A Scalable Formula for Viral Social Media Posts

At the top of every conversion funnel is the initial user acquisition. As a social media marketer, your first priority is to expose your brand to as many new customers as possible. This requires making content that’s not only likeable, but shareable.

We’ve all seen seemingly sporadic content go viral. But what if there were a formula that worked repeatedly?

Here’s a viral content marketing theory my colleague Frankie and I discovered here at Budsies:

Produce empathetic content with instantaneous understanding targeting 2% to 20% of the population.

Below, I break down each of the three elements, show examples, and give you an actionable cheat sheet to develop your own shareable social media posts.

Prerequisite 1: Empathetic Content

Emotion-evoking content is the foundation for every social media strategy regardless of the end goal.

Here are three examples of empathetic content. Note how each image evokes a positive emotion in the consumer:

Likes vs. Shares: Don’t Be Fooled!

Many brands create beautiful, inspiring original content. These perfectly composed images of landscapes, yoga poses, or dinner settings are gorgeous. I LOVE seeing these posts. And I’m not alone: they garner thousands upon thousands of likes.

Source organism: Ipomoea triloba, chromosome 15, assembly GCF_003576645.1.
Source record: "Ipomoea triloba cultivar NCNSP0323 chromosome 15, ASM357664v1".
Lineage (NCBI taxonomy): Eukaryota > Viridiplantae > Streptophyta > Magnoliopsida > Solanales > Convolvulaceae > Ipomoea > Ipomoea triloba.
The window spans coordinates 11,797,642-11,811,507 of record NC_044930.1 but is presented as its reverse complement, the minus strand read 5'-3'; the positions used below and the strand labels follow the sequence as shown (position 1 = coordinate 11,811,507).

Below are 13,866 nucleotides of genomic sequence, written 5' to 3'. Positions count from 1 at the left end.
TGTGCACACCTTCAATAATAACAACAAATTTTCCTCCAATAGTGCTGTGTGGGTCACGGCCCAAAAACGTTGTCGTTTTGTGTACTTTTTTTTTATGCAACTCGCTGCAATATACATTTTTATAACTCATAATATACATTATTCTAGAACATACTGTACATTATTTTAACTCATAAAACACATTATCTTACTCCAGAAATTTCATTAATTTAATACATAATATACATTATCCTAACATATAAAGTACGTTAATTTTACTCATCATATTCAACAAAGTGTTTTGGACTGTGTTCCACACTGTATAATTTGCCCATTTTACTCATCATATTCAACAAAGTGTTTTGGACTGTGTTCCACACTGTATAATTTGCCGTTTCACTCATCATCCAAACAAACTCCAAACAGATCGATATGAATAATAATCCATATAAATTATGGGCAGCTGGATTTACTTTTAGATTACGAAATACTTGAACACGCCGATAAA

Engagement is the attention placed on your brand by people who already know your brand. These are your followers reconnecting with you and applauding you.

But Engagement is Not Virality

Simply “liking” a post is NOT enough. The goal is to produce content that people actively want to share. Otherwise, you aren’t acquiring new users.

Engagement is the nurturing, second step in the funnel. The first step is acquisition.

Keep reading to learn how to create content that readers want to immediately share with specific friends.

Prerequisite 2: Instantaneous Understanding

I won’t spend much time on this topic. There’s a general acceptance that the average consumer has a limited attention span.

There are definitely videos that have gone viral which last for 3 minutes or more (see “Feats of Humanity” below), but they do not fall into a formulaic and scalable method for making low budget content go viral.